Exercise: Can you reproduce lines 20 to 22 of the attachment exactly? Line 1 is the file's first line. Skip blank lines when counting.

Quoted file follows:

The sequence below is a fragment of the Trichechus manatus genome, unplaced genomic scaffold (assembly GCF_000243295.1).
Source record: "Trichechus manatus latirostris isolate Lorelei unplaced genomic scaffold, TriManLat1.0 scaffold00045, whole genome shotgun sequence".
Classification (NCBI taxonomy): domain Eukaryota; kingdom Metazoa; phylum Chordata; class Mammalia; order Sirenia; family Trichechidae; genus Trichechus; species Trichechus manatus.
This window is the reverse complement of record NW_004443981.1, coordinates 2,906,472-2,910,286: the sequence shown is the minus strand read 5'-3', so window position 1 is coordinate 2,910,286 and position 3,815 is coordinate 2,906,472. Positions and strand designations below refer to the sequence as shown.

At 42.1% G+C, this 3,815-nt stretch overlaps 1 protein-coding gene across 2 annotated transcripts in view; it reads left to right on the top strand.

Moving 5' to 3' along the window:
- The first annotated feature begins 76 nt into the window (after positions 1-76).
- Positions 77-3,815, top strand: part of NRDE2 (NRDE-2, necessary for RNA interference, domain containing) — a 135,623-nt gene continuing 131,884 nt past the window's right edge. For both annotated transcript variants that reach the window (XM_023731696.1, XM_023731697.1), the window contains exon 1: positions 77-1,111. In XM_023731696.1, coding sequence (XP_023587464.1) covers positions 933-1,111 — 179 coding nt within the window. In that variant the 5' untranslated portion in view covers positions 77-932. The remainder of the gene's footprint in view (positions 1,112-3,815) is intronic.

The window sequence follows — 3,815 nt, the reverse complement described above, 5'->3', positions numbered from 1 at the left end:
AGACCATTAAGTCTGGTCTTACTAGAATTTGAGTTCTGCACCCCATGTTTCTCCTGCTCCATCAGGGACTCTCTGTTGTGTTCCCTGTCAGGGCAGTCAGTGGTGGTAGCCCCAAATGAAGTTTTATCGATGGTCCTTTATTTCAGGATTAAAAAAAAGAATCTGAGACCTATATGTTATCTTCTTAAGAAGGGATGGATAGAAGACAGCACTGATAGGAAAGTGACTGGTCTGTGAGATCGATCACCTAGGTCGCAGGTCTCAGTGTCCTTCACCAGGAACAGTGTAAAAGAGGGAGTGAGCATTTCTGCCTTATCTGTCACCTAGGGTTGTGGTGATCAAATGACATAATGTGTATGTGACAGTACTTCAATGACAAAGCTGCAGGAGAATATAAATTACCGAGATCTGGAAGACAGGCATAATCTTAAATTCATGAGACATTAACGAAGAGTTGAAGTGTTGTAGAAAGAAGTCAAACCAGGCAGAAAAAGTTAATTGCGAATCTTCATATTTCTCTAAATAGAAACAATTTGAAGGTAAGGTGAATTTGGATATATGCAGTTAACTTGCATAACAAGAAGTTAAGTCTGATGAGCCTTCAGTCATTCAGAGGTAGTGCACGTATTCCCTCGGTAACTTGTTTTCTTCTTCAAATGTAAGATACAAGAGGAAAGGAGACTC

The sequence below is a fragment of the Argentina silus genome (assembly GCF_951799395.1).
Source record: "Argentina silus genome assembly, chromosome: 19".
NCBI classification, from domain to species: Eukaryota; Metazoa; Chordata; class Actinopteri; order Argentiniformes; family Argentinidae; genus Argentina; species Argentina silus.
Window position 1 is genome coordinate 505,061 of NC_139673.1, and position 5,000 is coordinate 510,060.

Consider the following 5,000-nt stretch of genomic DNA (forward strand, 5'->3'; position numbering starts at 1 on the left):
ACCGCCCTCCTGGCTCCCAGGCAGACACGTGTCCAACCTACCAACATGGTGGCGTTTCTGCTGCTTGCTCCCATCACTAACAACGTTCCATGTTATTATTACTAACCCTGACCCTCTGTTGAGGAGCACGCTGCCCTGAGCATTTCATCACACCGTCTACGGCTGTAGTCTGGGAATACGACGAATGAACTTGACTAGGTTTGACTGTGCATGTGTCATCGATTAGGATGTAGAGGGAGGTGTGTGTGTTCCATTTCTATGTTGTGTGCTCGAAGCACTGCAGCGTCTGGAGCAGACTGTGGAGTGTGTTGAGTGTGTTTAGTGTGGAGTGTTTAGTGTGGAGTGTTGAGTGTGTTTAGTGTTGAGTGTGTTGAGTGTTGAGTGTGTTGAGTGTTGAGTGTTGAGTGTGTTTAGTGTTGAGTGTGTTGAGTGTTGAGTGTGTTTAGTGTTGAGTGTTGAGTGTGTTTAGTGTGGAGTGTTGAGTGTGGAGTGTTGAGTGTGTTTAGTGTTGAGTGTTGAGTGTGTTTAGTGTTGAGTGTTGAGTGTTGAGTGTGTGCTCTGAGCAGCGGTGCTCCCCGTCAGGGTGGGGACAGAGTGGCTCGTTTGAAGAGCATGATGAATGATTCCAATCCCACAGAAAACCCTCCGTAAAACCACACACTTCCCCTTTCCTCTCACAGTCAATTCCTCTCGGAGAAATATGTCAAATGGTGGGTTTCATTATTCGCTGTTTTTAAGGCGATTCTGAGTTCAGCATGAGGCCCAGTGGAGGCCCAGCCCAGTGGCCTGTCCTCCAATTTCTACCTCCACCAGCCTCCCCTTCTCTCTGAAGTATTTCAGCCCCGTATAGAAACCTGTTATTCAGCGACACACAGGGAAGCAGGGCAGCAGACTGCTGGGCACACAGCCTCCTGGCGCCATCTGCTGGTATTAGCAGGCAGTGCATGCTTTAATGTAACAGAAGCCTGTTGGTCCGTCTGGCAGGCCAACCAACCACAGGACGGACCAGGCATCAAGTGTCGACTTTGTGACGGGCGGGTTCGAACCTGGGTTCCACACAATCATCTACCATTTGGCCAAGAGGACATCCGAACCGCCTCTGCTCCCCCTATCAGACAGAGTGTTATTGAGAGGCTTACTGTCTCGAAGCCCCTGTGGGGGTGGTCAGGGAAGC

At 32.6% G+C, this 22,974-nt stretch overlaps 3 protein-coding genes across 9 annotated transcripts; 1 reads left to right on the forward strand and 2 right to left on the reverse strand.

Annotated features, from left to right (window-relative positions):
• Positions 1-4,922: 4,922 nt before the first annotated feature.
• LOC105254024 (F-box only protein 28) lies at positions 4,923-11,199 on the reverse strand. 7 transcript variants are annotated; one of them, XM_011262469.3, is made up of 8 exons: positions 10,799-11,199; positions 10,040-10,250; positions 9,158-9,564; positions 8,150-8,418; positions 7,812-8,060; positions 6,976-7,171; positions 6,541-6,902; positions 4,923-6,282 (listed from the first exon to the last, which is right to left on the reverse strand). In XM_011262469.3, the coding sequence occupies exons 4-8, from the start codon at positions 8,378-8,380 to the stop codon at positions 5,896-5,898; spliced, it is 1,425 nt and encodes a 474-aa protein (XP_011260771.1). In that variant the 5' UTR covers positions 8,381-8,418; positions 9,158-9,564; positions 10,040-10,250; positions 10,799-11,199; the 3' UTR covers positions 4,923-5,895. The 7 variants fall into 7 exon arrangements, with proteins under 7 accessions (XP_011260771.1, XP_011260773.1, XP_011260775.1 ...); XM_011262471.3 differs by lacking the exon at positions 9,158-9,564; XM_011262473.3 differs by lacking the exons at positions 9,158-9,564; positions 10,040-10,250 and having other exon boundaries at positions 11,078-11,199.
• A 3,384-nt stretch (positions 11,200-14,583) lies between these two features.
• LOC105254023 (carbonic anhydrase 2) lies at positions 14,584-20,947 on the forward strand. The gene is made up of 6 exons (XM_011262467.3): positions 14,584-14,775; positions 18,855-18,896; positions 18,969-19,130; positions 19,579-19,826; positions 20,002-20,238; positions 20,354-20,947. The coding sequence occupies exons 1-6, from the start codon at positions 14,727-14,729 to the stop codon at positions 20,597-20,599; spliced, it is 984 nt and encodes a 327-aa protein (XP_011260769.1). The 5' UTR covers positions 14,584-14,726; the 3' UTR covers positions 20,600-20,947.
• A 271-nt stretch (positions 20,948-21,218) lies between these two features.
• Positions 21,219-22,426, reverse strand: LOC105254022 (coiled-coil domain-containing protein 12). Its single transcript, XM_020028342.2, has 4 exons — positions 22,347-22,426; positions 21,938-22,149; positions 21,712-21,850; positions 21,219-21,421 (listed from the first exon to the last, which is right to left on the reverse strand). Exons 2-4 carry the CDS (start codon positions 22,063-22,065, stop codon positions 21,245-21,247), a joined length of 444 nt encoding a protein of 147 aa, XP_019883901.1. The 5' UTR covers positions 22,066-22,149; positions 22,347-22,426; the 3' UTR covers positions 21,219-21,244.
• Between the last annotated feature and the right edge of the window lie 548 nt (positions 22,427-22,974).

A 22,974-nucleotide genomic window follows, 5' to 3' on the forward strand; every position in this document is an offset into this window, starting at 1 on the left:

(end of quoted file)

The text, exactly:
• LOC105254024 (F-box only protein 28) lies at positions 4,923-11,199 on the reverse strand. 7 transcript variants are annotated; one of them, XM_011262469.3, is made up of 8 exons: positions 10,799-11,199; positions 10,040-10,250; positions 9,158-9,564; positions 8,150-8,418; positions 7,812-8,060; positions 6,976-7,171; positions 6,541-6,902; positions 4,923-6,282 (listed from the first exon to the last, which is right to left on the reverse strand). In XM_011262469.3, the coding sequence occupies exons 4-8, from the start codon at positions 8,378-8,380 to the stop codon at positions 5,896-5,898; spliced, it is 1,425 nt and encodes a 474-aa protein (XP_011260771.1). In that variant the 5' UTR covers positions 8,381-8,418; positions 9,158-9,564; positions 10,040-10,250; positions 10,799-11,199; the 3' UTR covers positions 4,923-5,895. The 7 variants fall into 7 exon arrangements, with proteins under 7 accessions (XP_011260771.1, XP_011260773.1, XP_011260775.1 ...); XM_011262471.3 differs by lacking the exon at positions 9,158-9,564; XM_011262473.3 differs by lacking the exons at positions 9,158-9,564; positions 10,040-10,250 and having other exon boundaries at positions 11,078-11,199.
• A 3,384-nt stretch (positions 11,200-14,583) lies between these two features.
• LOC105254023 (carbonic anhydrase 2) lies at positions 14,584-20,947 on the forward strand. The gene is made up of 6 exons (XM_011262467.3): positions 14,584-14,775; positions 18,855-18,896; positions 18,969-19,130; positions 19,579-19,826; positions 20,002-20,238; positions 20,354-20,947. The coding sequence occupies exons 1-6, from the start codon at positions 14,727-14,729 to the stop codon at positions 20,597-20,599; spliced, it is 984 nt and encodes a 327-aa protein (XP_011260769.1). The 5' UTR covers positions 14,584-14,726; the 3' UTR covers positions 20,600-20,947.